The effects of erythropoetic activity and iron burden on hepcidin expression in patients with thalassemia major.

First Department of Pediatrics, National and Kapodistrian University of Athens Medical School, Athens 11527, Greece.
Haematologica (Impact Factor: 5.94). 07/2006; 91(6):809-12.
Source: PubMed

ABSTRACT Hepcidin production is homeostatically regulated by iron stores, anemia and hypoxia. We evaluated the effect of iron overload and of ineffective erythropoeisis on hepcidin expression in patients with thalassemia major. Liver hepcidin mRNA levels correlated with hemoglobin concentration and inversely correlated with serum transferrin receptor, erythropoietin and non-transferrin-bound iron. They did not correlate with indices of iron load. Urinary hepcidin levels were disproportionably suppressed in regards to iron burden. We conclude that hepcidin expression is regulated mainly by increased erythropoietic activity rather than by iron load and that hepcidin plays a central regulatory role in iron circulation and iron toxicity in patients with thalassemia.

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    ABSTRACT: The thalassemia syndromes (α- and β-thalassemia) are the most common and frequent disorders associated with ineffective erythropoiesis. Imbalance of α- or β-globin chain production results in impaired red blood cell synthesis, anemia and more erythroid progenitors in the blood stream. While patients affected by these disorders show definitive altered parameters related to erythropoiesis, the relationship between the degree of anemia, altered erythropoiesis and dysfunctional iron metabolism have not been investigated in both α-thalassemia carriers (ATC) and β-thalassemia carriers (BTC). Here we demonstrate that ATC have a significantly reduced hepcidin and increased soluble transferrin receptor levels but relatively normal hematological findings. In contrast, BTC have several hematological parameters significantly different from controls, including increased soluble transferrin receptor and erythropoietin levels. These changings in both groups suggest an altered balance between erythropoiesis and iron metabolism. The index sTfR/log ferrin and (hepcidin/ferritin)/sTfR are respectively increased and reduced relative to controls, proportional to the severity of each thalassemia group. In conclusion, we showed in this study, for the first time in the literature, that thalassemia carriers have altered iron metabolism and erythropoiesis.This article is protected by copyright. All rights reserved.
    European Journal Of Haematology 10/2014; · 2.41 Impact Factor
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    ABSTRACT: Recovery from blood loss requires a greatly enhanced supply of iron to support expanded erythropoiesis. After hemorrhage, suppression of the iron-regulatory hormone hepcidin allows increased iron absorption and mobilization from stores. We identified a new hormone, erythroferrone (ERFE), that mediates hepcidin suppression during stress erythropoiesis. ERFE is produced by erythroblasts in response to erythropoietin. ERFE-deficient mice fail to suppress hepcidin rapidly after hemorrhage and exhibit a delay in recovery from blood loss. ERFE expression is greatly increased in Hbb(th3/+) mice with thalassemia intermedia, where it contributes to the suppression of hepcidin and the systemic iron overload characteristic of this disease.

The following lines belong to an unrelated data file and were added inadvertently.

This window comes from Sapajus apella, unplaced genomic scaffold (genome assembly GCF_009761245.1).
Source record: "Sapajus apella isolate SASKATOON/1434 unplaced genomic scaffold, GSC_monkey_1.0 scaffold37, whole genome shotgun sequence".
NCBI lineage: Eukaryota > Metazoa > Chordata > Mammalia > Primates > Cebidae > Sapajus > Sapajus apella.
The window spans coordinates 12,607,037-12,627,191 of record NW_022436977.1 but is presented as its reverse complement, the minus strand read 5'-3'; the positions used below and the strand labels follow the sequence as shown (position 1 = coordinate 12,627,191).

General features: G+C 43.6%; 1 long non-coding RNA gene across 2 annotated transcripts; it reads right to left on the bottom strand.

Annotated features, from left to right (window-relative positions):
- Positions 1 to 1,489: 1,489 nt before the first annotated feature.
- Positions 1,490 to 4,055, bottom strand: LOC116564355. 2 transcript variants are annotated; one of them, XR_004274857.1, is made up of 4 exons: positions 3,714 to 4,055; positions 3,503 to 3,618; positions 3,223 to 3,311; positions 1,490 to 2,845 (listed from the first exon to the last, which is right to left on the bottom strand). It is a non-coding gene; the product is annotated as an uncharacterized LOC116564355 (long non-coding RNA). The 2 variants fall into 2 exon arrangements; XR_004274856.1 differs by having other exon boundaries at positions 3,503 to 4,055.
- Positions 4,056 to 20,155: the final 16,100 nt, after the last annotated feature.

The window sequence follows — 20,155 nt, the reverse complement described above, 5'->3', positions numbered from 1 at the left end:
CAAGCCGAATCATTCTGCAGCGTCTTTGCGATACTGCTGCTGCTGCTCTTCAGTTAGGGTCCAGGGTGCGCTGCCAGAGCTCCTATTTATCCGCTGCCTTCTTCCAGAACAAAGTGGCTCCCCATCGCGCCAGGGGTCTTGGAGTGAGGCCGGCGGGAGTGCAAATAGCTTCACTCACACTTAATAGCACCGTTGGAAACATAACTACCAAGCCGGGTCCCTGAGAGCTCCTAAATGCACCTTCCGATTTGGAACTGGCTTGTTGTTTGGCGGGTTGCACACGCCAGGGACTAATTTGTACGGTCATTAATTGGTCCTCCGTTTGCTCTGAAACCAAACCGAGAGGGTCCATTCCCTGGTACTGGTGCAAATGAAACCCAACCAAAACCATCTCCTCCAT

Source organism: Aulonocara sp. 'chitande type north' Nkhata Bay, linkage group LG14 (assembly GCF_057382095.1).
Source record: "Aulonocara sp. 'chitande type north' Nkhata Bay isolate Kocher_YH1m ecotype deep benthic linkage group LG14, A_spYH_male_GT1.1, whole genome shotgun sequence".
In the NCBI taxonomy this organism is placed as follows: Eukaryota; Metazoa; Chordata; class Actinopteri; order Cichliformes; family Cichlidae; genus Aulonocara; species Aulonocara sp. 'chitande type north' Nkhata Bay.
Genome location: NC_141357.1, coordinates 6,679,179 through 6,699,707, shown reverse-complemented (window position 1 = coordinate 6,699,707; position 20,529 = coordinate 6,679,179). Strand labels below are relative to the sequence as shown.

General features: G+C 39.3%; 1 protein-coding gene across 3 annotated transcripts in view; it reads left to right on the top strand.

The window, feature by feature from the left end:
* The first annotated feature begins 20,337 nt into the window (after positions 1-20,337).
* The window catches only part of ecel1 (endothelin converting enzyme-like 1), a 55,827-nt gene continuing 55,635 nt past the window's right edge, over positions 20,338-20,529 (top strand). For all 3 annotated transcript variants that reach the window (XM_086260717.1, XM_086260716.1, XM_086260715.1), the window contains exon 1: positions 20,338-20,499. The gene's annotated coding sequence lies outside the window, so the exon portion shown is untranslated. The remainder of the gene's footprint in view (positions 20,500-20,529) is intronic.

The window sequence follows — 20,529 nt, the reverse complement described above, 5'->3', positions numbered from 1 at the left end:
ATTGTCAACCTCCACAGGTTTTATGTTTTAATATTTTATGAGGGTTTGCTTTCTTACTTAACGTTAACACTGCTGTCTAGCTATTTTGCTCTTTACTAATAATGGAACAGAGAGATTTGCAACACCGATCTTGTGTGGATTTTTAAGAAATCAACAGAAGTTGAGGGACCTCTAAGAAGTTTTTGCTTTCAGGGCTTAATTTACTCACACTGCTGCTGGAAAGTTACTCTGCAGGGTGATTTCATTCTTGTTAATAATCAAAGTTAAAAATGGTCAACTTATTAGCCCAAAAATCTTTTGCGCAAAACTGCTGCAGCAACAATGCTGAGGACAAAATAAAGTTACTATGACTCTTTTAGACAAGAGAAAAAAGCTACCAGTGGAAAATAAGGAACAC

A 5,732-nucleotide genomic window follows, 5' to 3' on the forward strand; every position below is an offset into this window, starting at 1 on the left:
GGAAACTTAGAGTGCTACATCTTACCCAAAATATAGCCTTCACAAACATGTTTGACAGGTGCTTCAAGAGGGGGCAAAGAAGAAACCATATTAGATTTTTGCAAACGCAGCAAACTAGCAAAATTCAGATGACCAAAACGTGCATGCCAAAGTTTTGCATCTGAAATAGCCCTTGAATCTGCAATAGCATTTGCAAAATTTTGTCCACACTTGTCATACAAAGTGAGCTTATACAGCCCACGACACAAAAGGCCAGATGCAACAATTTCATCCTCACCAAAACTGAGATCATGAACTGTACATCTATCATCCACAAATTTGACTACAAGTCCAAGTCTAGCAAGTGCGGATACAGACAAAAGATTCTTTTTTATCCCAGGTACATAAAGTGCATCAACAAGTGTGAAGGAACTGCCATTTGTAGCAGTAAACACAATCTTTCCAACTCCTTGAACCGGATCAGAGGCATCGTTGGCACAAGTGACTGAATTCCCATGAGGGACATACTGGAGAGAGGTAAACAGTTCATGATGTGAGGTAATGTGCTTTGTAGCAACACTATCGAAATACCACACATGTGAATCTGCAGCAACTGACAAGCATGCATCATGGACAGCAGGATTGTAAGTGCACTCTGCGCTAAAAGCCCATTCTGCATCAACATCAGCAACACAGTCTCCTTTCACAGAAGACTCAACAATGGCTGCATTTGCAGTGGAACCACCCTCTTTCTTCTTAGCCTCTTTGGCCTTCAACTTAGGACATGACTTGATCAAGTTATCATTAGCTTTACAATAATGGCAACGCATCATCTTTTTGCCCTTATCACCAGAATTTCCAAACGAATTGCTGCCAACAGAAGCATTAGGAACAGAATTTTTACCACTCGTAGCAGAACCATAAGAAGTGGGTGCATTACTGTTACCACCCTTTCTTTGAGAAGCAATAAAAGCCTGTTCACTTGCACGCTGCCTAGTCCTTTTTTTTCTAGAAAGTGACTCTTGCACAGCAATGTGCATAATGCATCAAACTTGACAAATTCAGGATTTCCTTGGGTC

Nature Genetics 06/2014; 10(1038):2996. · 29.65 Impact Factor
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    ABSTRACT: This study aims to evaluate the serum prohepcidin level in β-thalassemia patients, to clarify its relation with serum level of ferritin and to assess the possible role of null polymorphisms of glutathione Stransferase genes, GSTM1 and GSTT1, for susceptibility to β-thalassemia and myocardial siderosis. The serum level of pro-hepcidin was assessed in 31 patients [16 children (52 %) and 15 young adults (48 %)] with β- thalassemia and nine healthy individuals [four children (44 %) and five young adults (56 %)] applying ELISA method. Genotyping for the null polymorphisms of GSTM1 and GSTT1 was performed successfully by multiplex PCR in 17 patients and in 40 healthy individuals, which were enrolled in the case–control study for assessment of the role of these polymorphisms as risk factors for β-thalassemia. The mean serum level of pro-hepcidin in patients did not differ significantly (159.12±70.12 ng/ml) from that in controls (144.64±53.30 ng/ml). We found a significant positive correlation with the serum ferritin (R= 0.371, p=0.039). In addition, there was an association between the serum pro-hepcidin and the type of chelating therapy. The frequency of GSTT1 null genotypes was significantly higher in patients than in controls (0.29 vs. 0.07, p=0.025). We observed tendencies for a higher serum ferritin and lower value of ejection fraction of the left ventricle (EFLV) of the patients carrying GSTT1 null genotypes than those with non-null GSTT1 genotypes. The serum levels of pro-hepcidin is not the most precise markers of iron overload and organ dysfunction, but it could be considered as a relatively good alternative of the serumferritin as an index of iron stores. In addition, we suggest that GSTT1 null genotype could be considered as a predisposing factor for β- thalassemia, myocardial siderosis, and dysfunction in patients with this disease.

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